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Avoiding that awful next day

A Solebury scientist has spent 30 years studying drugs and alcohol. Now, he offers some advice.

John Brick calls it "the hangover circuit."

It happens November through New Year's Eve, when the Solebury scientist and researcher starts getting calls from people wanting to know the skinny on that nauseating, head-throbbing, hand-shaking experience.

Why do sufferers see rooms that spin, get headaches that are mind-numbing, and maybe even wake up next to people they don't remember?

After 30 years of studying the effects of drugs and alcohol, Brick has become a go-to guy. This year, he decided to write it all down in

The Doctor's Hangover Handbook: The Intelligent Person's Guide to Curious and Scientific Facts About Alcohol and Hangovers


"There really wasn't anything quick, easy-to-read and scientifically accurate that I felt comfortable referring people to," said Brick, 57. "So after 30 years of writing textbooks, I decided to write something a little bit more fun."

Inside the 42-page booklet are interesting facts and history about alcohol. Did you know that the Pilgrims landed on Plymouth Rock because they ran out of beer? There are jokes courtesy of comedian Henny Youngman: One tequila, two tequila, three tequila, floor. There's also a bit of sarcasm, along with the message that abstaining is the best remedy.

"Heavy drinking" is defined as more than one drink daily on average for women and two drinks a day for men, according to the Centers for Disease Control and Prevention. Binge drinking for women is more than three drinks at one sitting; more than four for men. Excessive drinking equals heavy drinking, binge drinking or both.

Crossing the line wreaks cellular havoc in the brain, Brick says.

Alcohol changes the way the brain cells function. Those cells are responsible for how we feel, perceive things and think. Introducing "a drug" changes everything, Brick said. The cells try to adapt to function efficiently. When the drinking stops, the cells try to revert back to normal.

Also, alcohol is a diuretic. Losing large amounts of water can cause dehydration, which can cause the brain to shrink. The result is that the nerve endings between the outside of the brain and the surrounding tissue start stretching (i.e. the pounding headache).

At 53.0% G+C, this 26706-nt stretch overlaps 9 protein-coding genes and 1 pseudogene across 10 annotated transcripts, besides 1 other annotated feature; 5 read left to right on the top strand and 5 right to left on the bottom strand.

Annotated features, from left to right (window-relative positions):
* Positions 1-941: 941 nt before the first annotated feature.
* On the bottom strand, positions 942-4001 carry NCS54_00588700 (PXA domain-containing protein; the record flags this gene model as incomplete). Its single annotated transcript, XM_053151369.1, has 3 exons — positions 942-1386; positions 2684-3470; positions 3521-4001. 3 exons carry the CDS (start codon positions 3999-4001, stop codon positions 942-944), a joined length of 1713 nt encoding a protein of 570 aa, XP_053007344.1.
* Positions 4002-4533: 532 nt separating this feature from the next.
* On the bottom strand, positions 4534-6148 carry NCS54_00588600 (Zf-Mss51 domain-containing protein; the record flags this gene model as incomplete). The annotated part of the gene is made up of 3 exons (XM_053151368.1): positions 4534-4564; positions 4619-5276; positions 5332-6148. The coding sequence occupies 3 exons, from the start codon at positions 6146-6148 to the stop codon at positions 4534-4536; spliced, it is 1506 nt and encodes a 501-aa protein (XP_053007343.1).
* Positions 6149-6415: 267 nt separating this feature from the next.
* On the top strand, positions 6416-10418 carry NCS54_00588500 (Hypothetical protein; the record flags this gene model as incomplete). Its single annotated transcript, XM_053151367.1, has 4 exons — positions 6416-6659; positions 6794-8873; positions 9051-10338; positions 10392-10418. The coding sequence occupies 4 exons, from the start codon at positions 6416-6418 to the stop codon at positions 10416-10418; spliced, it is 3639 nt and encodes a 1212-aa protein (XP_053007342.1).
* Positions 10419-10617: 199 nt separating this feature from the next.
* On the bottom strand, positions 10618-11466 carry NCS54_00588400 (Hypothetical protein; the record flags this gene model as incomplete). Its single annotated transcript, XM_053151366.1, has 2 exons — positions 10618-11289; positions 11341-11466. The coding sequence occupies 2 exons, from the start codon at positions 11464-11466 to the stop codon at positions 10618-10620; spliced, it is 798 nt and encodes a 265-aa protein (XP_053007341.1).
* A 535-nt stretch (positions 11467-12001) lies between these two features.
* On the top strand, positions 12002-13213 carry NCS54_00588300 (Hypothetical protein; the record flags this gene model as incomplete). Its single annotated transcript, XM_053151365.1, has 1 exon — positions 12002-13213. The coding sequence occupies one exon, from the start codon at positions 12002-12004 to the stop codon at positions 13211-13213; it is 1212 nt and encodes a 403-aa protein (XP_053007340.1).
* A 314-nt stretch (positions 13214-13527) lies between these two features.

Then there are the congeners, the additional substances in alcoholic drinks that are either a byproduct of fermentation or are added for color, texture, aroma and taste. These produce their own set of toxic effects.

In the end, it can all add up to dizziness, vomiting, headaches, depression, memory loss, insomnia, and the reason that the glow from a 30-watt bulb feels as if it could light Times Square.

The drug and alcohol science that underlies the hangover effect began to captivate Brick when he worked as a college intern and then a researcher at the Rockefeller University in New York.

He had been studying the relationship of biology and behavior at Queens College, but his lab at Rockefeller specialized in alcohol studies. He went on to earn a doctorate in biological psychology from the State University of New York at Binghamton.

Over the years, he has written textbooks and training materials, served as chief of research at the Rutgers University Center of Alcohol Studies. As an expert in forensic psychopharmacology, he frequently testifies as an expert in criminal cases involving drugs and alcohol. Currently, he heads Intoxikon International, a consulting firm in Lower Makefield.

When it comes to questions about curing the hangover, Brick has heard and read the good, the bad and the ugly.

Among them are: Rub half a lemon under the arm; a breakfast of red meat and bananas; and a strong cup of coffee with salt. Adherents of voodoo believe that sticking 13 black-headed needles into the cork of the bottle from which you drank. They are all listed in Brick's book. None is effective, he said.

Marion McGowen, director of the Bartenders School of Roslyn, is certified in training servers of alcoholic beverages on how to intervene when a customer begins to drink too much. Some of the methods can ultimately serve to reduce the risk of intoxication and a hangover.

"Coffee doesn't work," McGowen said. "It buys time, but then you just have a wide-awake drunk. You slow down the service. You get them to eat. You give them water." As for the actual hangover, "bitters and soda is good for indigestion, and ibuprofen and lots of water before you go to bed," McGowen said.

Brick seconds the recommendation of medication such as aspirin before bed, with lots of water. He adds that high-octane sports drinks such as Gatorade also can ward off dehydration. Homeopathic remedies such as willow bark (which contains properties of aspirin) and milk thistle (which can settle the stomach) can be helpful.

But Brick's ultimate advice for celebratory days such as New Year's Eve? Duct tape.

"Put it over your mouth," he said, "or over your bottles."

Hangover Helper

Treating the Hangover

John Brick's six-step preventative "treatment" for hangovers:

Drink less.

Consume water between drinks.

Drink as much water as you can handle before you go to sleep and when you wake up.

Take a multivitamin with Gatorade before you shower in the morning.

Eat honey over lots of fresh fruit for breakfast, lunch or brunch. The natural sugar helps speed the rate at which the alcohol is burned off.

If you are a coffee drinker and get a headache without your morning cup, you may be going through caffeine withdrawal. If so, a small cup of coffee might help.

Buying the Book

The Doctor's Hangover Handbook: The Intelligent Person's Guide to Curious and Scientific Facts and About Alcohol and Hangovers

is available at and the Doylestown Bookshop, 16 S. Main St.